Education reform a moving target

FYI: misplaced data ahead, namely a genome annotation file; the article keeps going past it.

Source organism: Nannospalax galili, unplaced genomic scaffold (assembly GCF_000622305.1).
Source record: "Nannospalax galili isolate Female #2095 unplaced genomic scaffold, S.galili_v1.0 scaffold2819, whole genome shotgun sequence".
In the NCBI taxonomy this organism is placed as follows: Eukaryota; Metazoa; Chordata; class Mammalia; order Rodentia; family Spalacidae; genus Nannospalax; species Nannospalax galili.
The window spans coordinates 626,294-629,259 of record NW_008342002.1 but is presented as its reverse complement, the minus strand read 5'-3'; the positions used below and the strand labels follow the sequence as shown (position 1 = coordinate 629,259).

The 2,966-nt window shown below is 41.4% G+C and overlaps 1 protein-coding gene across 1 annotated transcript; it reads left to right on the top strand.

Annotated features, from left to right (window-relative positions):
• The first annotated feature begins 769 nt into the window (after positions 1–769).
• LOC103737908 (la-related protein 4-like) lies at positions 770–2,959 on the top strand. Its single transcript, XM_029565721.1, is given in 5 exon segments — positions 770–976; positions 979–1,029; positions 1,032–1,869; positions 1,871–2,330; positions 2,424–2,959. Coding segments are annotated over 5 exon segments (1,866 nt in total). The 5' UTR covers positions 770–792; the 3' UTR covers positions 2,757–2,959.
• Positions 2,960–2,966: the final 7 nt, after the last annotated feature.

CHARLESTON, W.Va. -- State school board members were briefed on education reforms hashed out by a panel formed by Gov. Joe Manchin after legislators failed to reach consensus in a spring special session.Board member Wade Linger noted that the panel's recommendations aren't in line with the legislation the board recommended to the governor in April."We asked for a blue ball and we ended up with a yellow triangle," Linger said."A couple months ago we put forth a package ... is anybody ever going to come to us and say, 'Here's what we proposed and here's what's going to happen' and see if there's any relationship at all?" he added."At some point I would like to see 'Here's our proposal, here's what we meant by that and here's what happened.'" The board's big-ticket recommendations included new charter school legislation, called "Charter Innovation Zones 2.0;" alternative certification programs for non-teachers; a teacher performance monitoring system based on student performance and other factors; incentive-based pay for teachers; and changes that would allow the state board to remove ineffective principals in a timely fashion.State superintendent Steve Paine outlined for the board the 14 proposals for education bills the governor's panel has drafted for consideration in a special session next week.Manchin handpicked the workgroup after May's education-focused special session dissolved. Lawmakers couldn't agree on the bills in that session and the governor ended the session after just a week.Manchin appointees to the panel included Sens. Robert Plymale, D-Wayne, Erik Wells, D-Kanawha; Richard Browning, D-Wyoming; Dan Foster, D-Kanawha; and Jesse Guills, R-Greenbrier; Delegates Mary Poling, D-Barbour; Ron Fragale, D-Harrison; Josh Stowers, D-Lincoln; and Ray Canterbury, R-Greenbrier; as well as representatives from West Virginia's American Federation of Teachers chapter, the West Virginia Education Association and the West Virginia School Service Personnel Association.While there's no guarantee the Legislature will take up the proposals, the group recommended bills that would set class size limits for seventh- and eighth-graders, establish alternative schools for troubled elementary and middle school students and increase teacher pay, among other things.The group also submitted revised versions of bills from May's special session establishing "teacher empowerment teams," alternative teacher and principal certifications, Innovation Charter Schools and compulsory health screening.If passed, the workgroup's resolution offering across-the-board teacher and service personnel pay raises would increase teacher pay by $1,000 and service personnel pay by $500.The bill reads, "West Virginia's unadjusted average teacher salary is less than those of the contiguous states which puts West Virginia at a competitive disadvantage for employing the best teachers." It states pay increases would "assist in attracting the best and the brightest students to the teaching profession."Another proposal would turn schools with seventh and eighth grades into innovation zones to allow them to limit class sizes for those grades. The bill says that would "be beneficial in addressing academic achievement and student discipline problems."One proposed bill would establish up to five alternative schools or other programs for elementary and middle school children with acute discipline problems "so that they can return to the regular classroom without further disrupting the learning environment."Another would require the state board to establish "uniform definitions of disruptive student behavior" as well as uniform standards for placing students in alternative settings, or using other intervention methods.One bill requests the Legislature's Joint Committee on Government and Finance to conduct a study on giving teachers adequate planning time, as well as improving teaching and learning. The workgroup resolution says elementary teachers often have as little as 30 minutes for a planning period.Conversely, another proposed bill would relax a law guaranteeing teachers a daily planning period. The revised bill would allow teachers to take on other responsibilities, like covering an absent teacher's class, as long as the teacher consents to the extra work.The workgroup also submitted a revised version of a bill from the governor's first special session designed to give teachers salary supplements for extra duties or special instructional assignments.The new proposal would allow counties to give additional, non-state money to teachers and administrators who work in high poverty, high minority or low performing schools, and more money to teachers hired in areas of critical need.In other business, board members got their first look at the state Department of Education's 2010-11 strategic plan Wednesday.Member Lowell Johnson, chairman of the board's strategic planning committee, requested that board members put off action on the new plan until next month's meeting to give everyone time to read the report.Johnson did mention some of the plan's major changes Wednesday, including a directive to better inform teachers, administrators, school officials and community members about the powers of Local School Improvement Councils.Paine said teachers and administrators often complain about restrictive board policies, not realizing their school's improvement council could make many changes through waiver requests to the state board and the Legislative Oversight Commission on Education Accountability."I think the answer's right there," Paine said.Since the Legislature mandated the councils in the early 1990s, Paine says LSICs have requested 1,500 policy waivers from the state board. But not one school group has requested a code change from the Legislature, he said.Board member Linger said the education department needs to do a better job telling the public about LSICs and their policy-changing powers.Fellow member Delores Cook said she agreed with Linger."I don't think we can say enough about the importance of LSICs," she said.Johnson said the department also should spread the message to county boards of education."There needs to be a great deal of professional development. I don't think county boards understand LSICs."Johnson said many principals don't understand the organizations either, and even if they do, they don't fully implement the committees.Linger suggested the department inform members of the public about LSICs and reform powers via advertisements.Paine said he would like to better educate principals about the councils before advertisements begin so the administrators would be ready to welcome the influx of people. However, the state superintendent agreed that commercials are a good idea."When the dust settles, I would like to take a really active role in this," he said.Also Wednesday, Donna Landin, who is the "eLearning" coordinator for the office of school and school system improvement, gave board members a look at the department's Learn21 website.The site,, gives elementary, middle and high school students access to interactive math tutorials when school is not in session. The lessons are tailored to West Virginia's content standards, so students receive extra help on things they're already learning in the classroom.The state board also unanimously re-elected all its current officers Wednesday. Board president Priscilla Haden, vice president Jenny Phillips and secretary Bob Dunlevy all will spend another year in office."I appreciate the trust you've placed in me for another year. It's been the most exciting year and the most all-involved year I've noticed in education in all my experience," Haden, a former teacher and Kanawha County school board member, said after she was re-elected."I hope you will join with me in continuing to push forward as you've done in the past."Contact writer Zack Harold at 304-348-7939 or